My most cherished memory of Hank Aaron as a player came 30 years ago on Opening Day in Cincinnati. In his first at-bat, in the first inning, Hank hit home run No. 714 to tie Babe Ruth's record.
I was playing second base for the Reds. As he was trotting toward me, I didn't know what to do. I wanted to reach out and give him a hug, but that would have embarrassed my pitcher, Jack Billingham, who gave up the homer. I never wanted to do anything on the field to show anybody up, so that was out of the question.
As Hank trotted by, we made eye contact, and I nodded at him. That was a great moment for me. I was glad to be able to acknowledge what he had just accomplished without lots of fanfare.
This was the first game of the season in the majors -- well before baseball made trips to Japan, when Cincinnati had MLB's opening game every year. But it wasn't on national TV.
Four days later, on April 8, I was glued to the TV set like baseball fans everywhere because I wanted to see No. 715 when it happened. And when Hank hit that historic homer off Al Downing, I was glad again for him.
Thirty years later, let's look back at that milestone. From a sociological standpoint, Aaron breaking Ruth's home-run record record was like Jackie Robinson breaking the color barrier (but with less impact).
If you were an African-American who grew up in an era when black ballplayers weren't allowed to play in the major leagues, the only thing you heard about were the exploits of great players like Babe Ruth, Lou Gehrig and Joe DiMaggio.
But on April 8, 1974, the most cherished record in baseball was eclipsed by an African-American. That one home run changed the landscape of baseball. Hank Aaron, not Babe Ruth, was the new standard-bearer -- the greatest home-run hitter ever.
So Aaron's record-setting homer had a big impact sociologically, because it was evidence that if African-Americans had enjoyed the same opportunity all those years -- when the best black players toiled in the Negro Leagues -- maybe Babe Ruth would have been second already when Aaron arrived on the scene. It made us realize that if African-Americans had the same opportunity to play, they would have had an equal opportunity to establish baseball's most cherished records.
Despite his accomplishments and significance, Aaron has always been under-celebrated -- and even slighted. To me, Aaron is the most under-celebrated player in baseball history.
Remember, when Aaron broke Ruth's record, commissioner Bowie Kuhn wasn't even there at Atlanta's Fulton-County Stadium. I'm not sure where he was, but he should have been there with Aaron. For other key milestones throughout baseball history, commissioners have been there -- but not for the biggest record ever?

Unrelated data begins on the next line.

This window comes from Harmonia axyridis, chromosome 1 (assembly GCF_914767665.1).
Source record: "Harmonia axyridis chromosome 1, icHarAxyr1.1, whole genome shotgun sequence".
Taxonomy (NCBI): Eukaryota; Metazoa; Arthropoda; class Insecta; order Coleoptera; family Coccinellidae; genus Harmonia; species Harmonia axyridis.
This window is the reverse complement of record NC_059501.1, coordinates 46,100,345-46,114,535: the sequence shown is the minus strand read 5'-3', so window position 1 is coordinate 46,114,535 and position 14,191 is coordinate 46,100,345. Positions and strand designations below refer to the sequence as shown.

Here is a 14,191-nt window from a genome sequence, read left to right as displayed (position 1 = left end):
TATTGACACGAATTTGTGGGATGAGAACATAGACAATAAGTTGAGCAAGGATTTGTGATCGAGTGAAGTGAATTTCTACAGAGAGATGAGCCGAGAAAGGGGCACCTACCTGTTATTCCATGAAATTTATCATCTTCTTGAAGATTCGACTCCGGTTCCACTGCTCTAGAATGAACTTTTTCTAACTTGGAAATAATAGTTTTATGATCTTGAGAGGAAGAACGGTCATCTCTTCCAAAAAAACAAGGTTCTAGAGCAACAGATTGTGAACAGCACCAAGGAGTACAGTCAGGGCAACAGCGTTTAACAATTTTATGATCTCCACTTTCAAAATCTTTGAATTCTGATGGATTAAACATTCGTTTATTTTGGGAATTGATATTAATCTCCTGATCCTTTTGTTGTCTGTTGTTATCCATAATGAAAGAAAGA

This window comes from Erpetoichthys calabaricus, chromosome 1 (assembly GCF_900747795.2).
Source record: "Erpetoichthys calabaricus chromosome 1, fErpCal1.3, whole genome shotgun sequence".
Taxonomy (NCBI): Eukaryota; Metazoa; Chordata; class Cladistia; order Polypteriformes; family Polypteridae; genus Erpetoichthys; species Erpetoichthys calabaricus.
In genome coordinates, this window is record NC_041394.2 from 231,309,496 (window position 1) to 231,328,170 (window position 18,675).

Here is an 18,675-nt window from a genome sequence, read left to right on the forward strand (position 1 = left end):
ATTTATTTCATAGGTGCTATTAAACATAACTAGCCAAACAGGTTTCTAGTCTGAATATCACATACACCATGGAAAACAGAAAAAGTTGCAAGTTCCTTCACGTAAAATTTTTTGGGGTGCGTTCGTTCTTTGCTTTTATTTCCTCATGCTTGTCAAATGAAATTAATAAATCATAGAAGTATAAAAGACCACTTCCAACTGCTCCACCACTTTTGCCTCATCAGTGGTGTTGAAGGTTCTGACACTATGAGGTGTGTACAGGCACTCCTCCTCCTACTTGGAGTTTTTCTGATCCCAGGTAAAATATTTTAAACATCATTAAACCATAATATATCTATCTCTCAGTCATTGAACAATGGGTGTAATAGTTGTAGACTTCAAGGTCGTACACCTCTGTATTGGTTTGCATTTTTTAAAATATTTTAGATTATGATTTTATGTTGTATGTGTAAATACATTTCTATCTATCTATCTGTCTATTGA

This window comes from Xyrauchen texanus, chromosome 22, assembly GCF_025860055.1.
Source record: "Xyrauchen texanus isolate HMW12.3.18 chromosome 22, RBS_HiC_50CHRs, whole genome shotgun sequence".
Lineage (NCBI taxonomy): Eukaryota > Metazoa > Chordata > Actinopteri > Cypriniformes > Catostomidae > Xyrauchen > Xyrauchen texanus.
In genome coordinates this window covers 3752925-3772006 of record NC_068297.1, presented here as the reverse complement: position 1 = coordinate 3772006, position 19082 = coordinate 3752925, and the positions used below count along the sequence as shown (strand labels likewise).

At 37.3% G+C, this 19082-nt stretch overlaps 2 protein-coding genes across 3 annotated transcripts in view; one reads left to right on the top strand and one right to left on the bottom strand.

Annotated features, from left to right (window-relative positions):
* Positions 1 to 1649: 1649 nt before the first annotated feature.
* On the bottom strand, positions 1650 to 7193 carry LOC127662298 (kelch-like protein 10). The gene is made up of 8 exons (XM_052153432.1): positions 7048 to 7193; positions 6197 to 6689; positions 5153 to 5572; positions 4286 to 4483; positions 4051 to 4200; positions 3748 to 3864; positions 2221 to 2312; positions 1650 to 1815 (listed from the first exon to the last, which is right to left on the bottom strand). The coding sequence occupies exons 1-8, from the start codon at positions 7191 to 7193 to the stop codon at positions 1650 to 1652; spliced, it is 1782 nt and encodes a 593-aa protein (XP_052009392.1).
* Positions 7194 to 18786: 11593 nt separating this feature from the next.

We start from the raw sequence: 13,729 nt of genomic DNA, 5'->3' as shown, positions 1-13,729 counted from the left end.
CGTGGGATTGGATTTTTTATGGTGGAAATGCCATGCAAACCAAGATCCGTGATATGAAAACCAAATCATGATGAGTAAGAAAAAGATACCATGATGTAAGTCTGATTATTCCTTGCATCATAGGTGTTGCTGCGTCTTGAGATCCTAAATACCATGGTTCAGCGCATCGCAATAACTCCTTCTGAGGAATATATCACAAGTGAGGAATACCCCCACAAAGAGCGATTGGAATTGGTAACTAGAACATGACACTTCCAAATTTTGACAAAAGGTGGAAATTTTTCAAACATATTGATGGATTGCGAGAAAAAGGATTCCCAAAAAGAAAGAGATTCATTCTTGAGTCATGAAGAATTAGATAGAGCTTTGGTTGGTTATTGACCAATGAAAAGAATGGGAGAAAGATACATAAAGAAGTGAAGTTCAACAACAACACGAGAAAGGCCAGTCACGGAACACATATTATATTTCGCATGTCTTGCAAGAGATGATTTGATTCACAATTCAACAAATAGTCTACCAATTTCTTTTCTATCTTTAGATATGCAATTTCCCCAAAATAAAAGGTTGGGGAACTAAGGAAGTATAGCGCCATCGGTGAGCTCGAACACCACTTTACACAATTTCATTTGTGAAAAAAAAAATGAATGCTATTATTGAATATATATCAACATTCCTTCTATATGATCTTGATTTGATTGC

Aaron the man
I'm friends with Hank, but I've never talked with him about the hate mail he received and the racism he faced as he chased Ruth's record. I know how devastating it was to him to have to open the mail every day and read it.
I've read many of the accounts, but I'd never want to bring something up that I know is so hurtful, and I don't think that it needs to be discussed.
Since Hank and I retired, we've become closer friends than we were as players. We've met together with the commissioner to address minority issues and we've talked often on the phone.
Over the years, I've gained a greater appreciation for Hank Aaron the man, not just Hank Aaron the legend.
I majored in business in college, so I've also admired Hank's business skills. He's a smart businessman, with car dealerships and other enterprises in the Southeast.
Aaron and Mays
I've always said that Willie Mays is the greatest player I've ever seen. In saying that, I realize that Hank tends to get overlooked.
I see Mays as the greatest because he did everything to help his team win, all facets of the game -- and he did it with a flair. Aaron also did everything well, but he made it look easy. Mays was better at defense and baserunning (though Aaron was also skilled in those categories, with three Gold Gloves to Mays' 12).
But make no mistake, Aaron was a better hitter than Mays. Baseball has not seen a better right-handed hitter. Aaron has better career stats than Mays in several key categories, including: batting average (.305 to .302); runs (2,174 to 2,062); RBI (2,297 to 1,903); and, of course, home runs (755 to 660).
Aaron's RBI number is staggering -- and like his 755 homers, 2,297 RBI is also a major-league record. Guess who's second in RBI ... that's right, Babe Ruth.
Aaron was a great hitter, a hitter's hitter, from the very beginning of his career. He hit lots of balls to right-center. But in his pursuit of Ruth's home-run record, he became more of a pull hitter.
So Mays is No. 1 overall on my list, but Aaron is No. 1A. Mays had the flair while Aaron just got the job done. Thus, sadly, Aaron has often been slighted. To this day, there are Babe Ruth Leagues all across the country (for players age 13-15). I played in a Babe Ruth League as a youngster. Maybe it's time for a national Hank Aaron League.
Unfortunately, it takes an anniversary for the baseball world to recognize the accomplishments of great players from the past. We need to be more aware on a regular basis of what an overlooked Hall of Famer like Aaron has contributed to the game.
An analyst for ESPN's Sunday Night Baseball, Hall of Fame second baseman Joe Morgan won back-to-back World Series and MVP awards with the Reds in 1975 and '76. He contributes a weekly column to ESPN.com.